Greenwood Springs Mississippi

May 27, 1875 GREENWOOD SPRINGS.  The Messrs. PERKINS will open the Hotel of Greenwood Springs today, for the season, and we are very sure that we could not make a more acceptably announcement to the many sufferers from Dyspepsia, Asthmas, etc., who have in the past found by little relief save that obtained from these wonderful waters.  We have no hesitation in saying to our distant readers that the waters of Greenwood Springs afford cure or relief for almost every physical affliction, to say nothing of the rustic summer retreat offered by the Hotel to all whose rest from the labors and anxieties incident to busy life.     – Aberdeen Examiner.  Vernon Pioneer May 27, 1875

Greenwood Springs Once Riviera of the South

Written in 1976, article appeared in the Amory Advertiser and the Monroe County History Book.BY MRS. CLYDE KING

One fall evening just 200 years ago, a band of hard faced Chickasaw Indians, running along a ridge trail, were tiring after a long day’s journey. Realizing it would soon be dark and there would be no moon, they must make camp soon. They were nearing a narrow valley, peering down into the dark foliage of huge oaks and beech trees, they would be certain to find water here and the trees would provide shelter for the night. Having made their way down into the valley, sure enough there was a spring gushing from the earth. They ate their jerky, washing it down with the cool, mineral water, then prepared for the night.

For some years after 1815, the Indians who lived north of the Trace and west of the River, took their sick to these springs to be cured of any sickness.

In 1816, John Wise was ordered out of these Chickasaw lands and directed by Levi Colbert to move to the hills of the Southeast. However, he returned the following year and began a settlement just two miles southwest of the present Greenwood Springs. He soon became the largest land and slave owner around.

By this time in history, Napoleon had been exiled to the barren island of Saint Helena, off the west coast of Africa and was dying of cancer. James Monroe was president of the United States, George Poindexter had just been elected governor of Mississippi and the boundary lines of Monroe County had not yet been defined. This same year, 1820, Thomas Greenwood, a native of Virginia, moved to Alabama. The next year, 1821, he moved to a place near Quincy. Being a trader, he became friendly with the Indians, who told him about the curative springs just a few miles to the east. Mr. Greenwood was a planter, merchant and slave owner.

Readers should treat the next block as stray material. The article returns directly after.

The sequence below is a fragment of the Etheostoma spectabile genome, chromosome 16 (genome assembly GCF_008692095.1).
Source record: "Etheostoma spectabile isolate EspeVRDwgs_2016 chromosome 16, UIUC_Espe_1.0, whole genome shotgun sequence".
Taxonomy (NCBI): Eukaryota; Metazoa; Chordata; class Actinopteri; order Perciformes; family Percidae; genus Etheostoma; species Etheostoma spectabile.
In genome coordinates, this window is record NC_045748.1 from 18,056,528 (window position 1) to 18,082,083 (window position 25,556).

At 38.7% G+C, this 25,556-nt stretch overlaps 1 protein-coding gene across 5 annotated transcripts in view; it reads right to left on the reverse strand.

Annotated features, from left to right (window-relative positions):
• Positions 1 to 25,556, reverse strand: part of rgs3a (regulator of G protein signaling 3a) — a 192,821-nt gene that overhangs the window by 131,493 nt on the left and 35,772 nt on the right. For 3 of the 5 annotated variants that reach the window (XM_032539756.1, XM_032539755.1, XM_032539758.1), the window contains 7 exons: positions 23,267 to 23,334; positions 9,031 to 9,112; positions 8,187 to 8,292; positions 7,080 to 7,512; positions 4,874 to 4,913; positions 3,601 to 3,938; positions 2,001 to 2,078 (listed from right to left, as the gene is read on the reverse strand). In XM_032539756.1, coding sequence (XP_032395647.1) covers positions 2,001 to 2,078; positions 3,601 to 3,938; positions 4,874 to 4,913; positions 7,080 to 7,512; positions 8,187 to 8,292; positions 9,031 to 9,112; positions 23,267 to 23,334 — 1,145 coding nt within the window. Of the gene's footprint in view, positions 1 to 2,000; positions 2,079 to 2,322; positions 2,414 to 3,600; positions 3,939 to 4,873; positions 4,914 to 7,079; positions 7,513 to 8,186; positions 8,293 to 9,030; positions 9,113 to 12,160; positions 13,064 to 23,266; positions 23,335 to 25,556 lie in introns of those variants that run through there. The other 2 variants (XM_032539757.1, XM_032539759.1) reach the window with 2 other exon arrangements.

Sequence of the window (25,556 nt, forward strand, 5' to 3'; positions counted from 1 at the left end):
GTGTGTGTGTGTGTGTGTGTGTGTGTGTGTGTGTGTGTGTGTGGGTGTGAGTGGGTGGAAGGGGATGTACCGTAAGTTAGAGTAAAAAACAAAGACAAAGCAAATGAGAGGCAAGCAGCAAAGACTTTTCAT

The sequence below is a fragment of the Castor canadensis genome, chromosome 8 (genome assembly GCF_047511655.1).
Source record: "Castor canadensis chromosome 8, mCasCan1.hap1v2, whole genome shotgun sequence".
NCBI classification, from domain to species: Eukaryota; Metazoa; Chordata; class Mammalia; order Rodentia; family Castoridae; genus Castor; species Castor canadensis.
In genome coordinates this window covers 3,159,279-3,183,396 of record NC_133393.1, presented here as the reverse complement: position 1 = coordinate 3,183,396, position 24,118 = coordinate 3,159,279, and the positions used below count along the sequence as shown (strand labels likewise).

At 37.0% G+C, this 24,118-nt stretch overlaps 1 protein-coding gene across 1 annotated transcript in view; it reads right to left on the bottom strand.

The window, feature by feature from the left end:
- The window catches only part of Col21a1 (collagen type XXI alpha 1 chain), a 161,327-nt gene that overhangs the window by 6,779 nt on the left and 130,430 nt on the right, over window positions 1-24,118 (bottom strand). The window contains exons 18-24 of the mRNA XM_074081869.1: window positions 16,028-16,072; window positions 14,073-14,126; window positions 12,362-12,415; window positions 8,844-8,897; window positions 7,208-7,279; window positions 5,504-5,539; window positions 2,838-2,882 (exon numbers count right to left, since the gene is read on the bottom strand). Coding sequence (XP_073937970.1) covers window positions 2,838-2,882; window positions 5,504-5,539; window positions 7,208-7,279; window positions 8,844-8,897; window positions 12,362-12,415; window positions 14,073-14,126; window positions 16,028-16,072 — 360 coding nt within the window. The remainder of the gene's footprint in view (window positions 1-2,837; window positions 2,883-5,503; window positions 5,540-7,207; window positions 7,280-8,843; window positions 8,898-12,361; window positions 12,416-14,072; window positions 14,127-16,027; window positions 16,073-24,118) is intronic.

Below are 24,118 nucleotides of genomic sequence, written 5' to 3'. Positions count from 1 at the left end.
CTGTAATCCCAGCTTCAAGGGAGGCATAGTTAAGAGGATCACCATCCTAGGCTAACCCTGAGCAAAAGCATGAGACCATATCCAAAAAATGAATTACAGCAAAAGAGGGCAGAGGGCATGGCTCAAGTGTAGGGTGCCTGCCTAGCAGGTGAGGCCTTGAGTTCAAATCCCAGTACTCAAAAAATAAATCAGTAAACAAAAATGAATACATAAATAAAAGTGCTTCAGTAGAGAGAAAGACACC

He bought the property around the springs and used it as a vacation spot for his family. He allowed anyone to build a cabin on this property to live and to drink the curative waters. He intended, upon his death, to leave this Mecca ,to the public, to be used, free of charge, by all those desiring to drink these waters, however, he died before taking these legal steps and his wife and children inherited the property. Soon the property was acquired by a Mr. Miller and in Aug. 1850, it was purchased by a company owned by Bill Terrell, then it passed on to Austin Pollard and J. M. Sandier.

In 1835, the Indians were driven from their homes to the west, throwing open this rich, bottom land to settlers. Hearing about these lands being up for sale, settlers came from Georgia and South Carolina and other states, to make their homes. Among those buying and were three brothers, Tom, Dave and Robert Crenshaw. In October, 1840, they rode horse back from Newberry, S. C. and purchased a large tract of land along Sipsey River. The next spring, they with their families, slaves and cattle came by wagon train and built homes and cleared land here. Within a few years, Easters, Edges, Woods, Deans and Thomases came here to settle. This area became known as the Crewshaw-Wood Settlement.

 Among those seeking a new home were Henry Tyrone, of Tyrone, Pa., and his bride, Elizabeth Walpole, of South Carolina. It was near their property that the first school in this area was established. It was located on the “Wire Road” and known as Concord. Elizabeth died in 1862 and was buried in the Crenshaw Cemetery. The first marked grave in this cemetery is that of Sicily S. Crenshaw, 1854.

The home of Benjamin Lann, near Splunge was the voting place for all residents in this area and if’they had access to a newspaper, it would probably have been The Jackson Clarion-Ledger.